A lengthy tussle heated up Wednesday between Singapore’s prime minister and his siblings over the last wishes of their father, the founding leader of the city-state. The feud offers a rare glimpse into cracks in the prominent family after the death of Lee Kuan Yew, who led Singapore with an iron grip for more than three decades and is credited with transforming the resource poor island into a wealthy bustling financial hub with low crime and almost zero corruption. Lee died a widower in 2015. Much of the family feud is centered around his will directing to have his house demolished instead of being turned into a museum or heritage site.
All three children, including his eldest son and Prime Minister Lee Hsien Loong, have publicly supported this. But in a fresh statement, two siblings accused Lee of privately working against their father’s will to “enhance his political capital.”
Dr. Lee Wei Ling, a well-known neurosurgeon and her brother, business executive Lee Hsien Yang, claim that the prime minister had obtained a document and lobbied a government committee in hopes of preserving the house, which was built on prime land.
There has been a “misuse of his position and influence over the Singapore government and its agencies to drive his personal agenda,” the statement said. “His popularity is inextricably linked to Lee Kuan Yew’s legacy. His political power is drawn from his being Lee Kuan Yew’s son.”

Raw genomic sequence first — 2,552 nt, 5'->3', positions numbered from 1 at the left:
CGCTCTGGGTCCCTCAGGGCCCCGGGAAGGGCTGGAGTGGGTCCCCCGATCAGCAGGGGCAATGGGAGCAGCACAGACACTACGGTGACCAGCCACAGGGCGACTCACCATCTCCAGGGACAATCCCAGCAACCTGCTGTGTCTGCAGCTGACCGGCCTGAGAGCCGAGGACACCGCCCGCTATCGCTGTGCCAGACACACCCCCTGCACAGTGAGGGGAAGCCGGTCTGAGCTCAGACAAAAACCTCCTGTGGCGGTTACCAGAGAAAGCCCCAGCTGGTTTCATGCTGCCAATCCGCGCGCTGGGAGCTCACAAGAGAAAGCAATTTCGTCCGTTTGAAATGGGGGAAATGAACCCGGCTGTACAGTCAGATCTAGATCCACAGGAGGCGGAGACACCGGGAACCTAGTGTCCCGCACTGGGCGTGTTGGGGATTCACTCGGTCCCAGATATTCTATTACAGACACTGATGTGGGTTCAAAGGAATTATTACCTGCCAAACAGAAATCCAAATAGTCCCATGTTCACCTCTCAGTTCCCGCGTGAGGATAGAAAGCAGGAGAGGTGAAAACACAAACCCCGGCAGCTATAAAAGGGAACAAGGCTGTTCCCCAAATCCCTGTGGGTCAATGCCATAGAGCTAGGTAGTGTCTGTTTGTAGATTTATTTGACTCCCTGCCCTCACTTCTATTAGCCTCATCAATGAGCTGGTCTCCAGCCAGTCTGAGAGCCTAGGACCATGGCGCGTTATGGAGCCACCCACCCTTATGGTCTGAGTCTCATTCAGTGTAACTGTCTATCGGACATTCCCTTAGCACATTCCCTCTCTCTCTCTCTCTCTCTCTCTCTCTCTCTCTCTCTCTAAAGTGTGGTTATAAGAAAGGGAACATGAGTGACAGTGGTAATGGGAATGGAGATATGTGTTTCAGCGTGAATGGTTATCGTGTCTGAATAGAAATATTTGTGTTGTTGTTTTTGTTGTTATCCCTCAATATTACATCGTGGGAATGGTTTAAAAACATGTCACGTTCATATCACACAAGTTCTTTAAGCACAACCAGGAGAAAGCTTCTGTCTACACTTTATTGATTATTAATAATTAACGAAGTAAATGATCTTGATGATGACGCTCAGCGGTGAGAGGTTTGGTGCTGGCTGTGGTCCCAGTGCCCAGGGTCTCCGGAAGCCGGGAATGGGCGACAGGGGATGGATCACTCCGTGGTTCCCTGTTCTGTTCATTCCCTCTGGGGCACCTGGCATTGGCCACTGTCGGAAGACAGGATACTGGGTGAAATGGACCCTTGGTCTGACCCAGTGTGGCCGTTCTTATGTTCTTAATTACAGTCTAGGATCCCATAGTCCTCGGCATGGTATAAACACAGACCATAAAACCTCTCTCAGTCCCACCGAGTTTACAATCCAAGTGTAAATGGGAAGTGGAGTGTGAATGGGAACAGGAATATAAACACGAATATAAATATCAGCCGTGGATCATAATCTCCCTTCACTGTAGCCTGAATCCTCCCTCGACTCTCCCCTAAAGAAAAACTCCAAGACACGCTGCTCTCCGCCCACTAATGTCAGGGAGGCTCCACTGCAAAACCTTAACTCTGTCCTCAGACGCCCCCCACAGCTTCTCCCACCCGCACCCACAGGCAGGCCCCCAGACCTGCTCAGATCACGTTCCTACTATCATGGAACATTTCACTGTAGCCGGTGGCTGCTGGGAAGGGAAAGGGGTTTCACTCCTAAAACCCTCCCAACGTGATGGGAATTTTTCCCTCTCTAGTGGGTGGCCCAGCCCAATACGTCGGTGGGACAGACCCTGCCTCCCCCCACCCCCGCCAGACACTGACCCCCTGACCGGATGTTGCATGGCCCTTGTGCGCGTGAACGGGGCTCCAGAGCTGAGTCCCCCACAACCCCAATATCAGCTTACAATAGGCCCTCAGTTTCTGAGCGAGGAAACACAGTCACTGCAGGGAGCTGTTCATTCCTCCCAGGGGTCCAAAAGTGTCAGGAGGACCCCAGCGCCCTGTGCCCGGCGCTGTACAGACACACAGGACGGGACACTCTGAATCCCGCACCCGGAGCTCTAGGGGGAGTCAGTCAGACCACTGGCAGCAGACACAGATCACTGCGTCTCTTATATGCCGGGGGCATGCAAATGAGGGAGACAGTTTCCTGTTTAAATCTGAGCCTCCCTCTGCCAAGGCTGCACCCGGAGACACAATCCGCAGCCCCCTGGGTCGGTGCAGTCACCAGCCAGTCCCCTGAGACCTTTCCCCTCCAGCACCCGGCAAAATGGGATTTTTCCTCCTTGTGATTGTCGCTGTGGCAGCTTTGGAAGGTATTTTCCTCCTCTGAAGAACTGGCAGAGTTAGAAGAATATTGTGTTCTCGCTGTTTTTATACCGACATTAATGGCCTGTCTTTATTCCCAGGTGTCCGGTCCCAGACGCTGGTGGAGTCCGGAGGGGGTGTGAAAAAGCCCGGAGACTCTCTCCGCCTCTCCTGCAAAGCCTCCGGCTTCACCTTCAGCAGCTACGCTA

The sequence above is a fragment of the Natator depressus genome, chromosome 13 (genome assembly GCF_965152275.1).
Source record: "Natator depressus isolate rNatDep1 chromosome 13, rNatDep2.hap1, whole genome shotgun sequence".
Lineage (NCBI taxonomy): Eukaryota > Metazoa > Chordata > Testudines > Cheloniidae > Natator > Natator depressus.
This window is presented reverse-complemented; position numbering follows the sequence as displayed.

“We do not trust Hsien Loong as a brother or as a leader. We have lost confidence in him,” it added.
Such grave accusations directed at a leading official are extremely rare in Singapore. Since taking power in 2004, Lee has sued critics for defamation and won.
Lee, who is currently away on holiday, has denied the allegations. “I am very disappointed that my siblings have chosen to issue a statement publicizing private family matters. My siblings’ statement has hurt our father’s legacy,” he said in a Facebook post.
“I will do my utmost to continue to do right by my parents. At the same time, I will continue serving Singaporeans honestly and to the best of my ability,” Lee added. He plans to “consider this matter further” after the trip.
A self-proclaimed authoritarian, Lee Kuan Yew was Singapore’s first prime minister from 1959 to 1990. He commanded immense respect for turning Singapore into a success story but also fear. He jailed some political rivals without trial for decades and brought defamation lawsuits against journalists and opposition politicians, which had a chilling effect on dissent.
Last April, Lee and his sister disagreed over the host of public programs held to commemorate their father’s death. While Lee felt that the events were “generally appropriate,” his sister called it “hero-worship” and said that it was something her father stood against.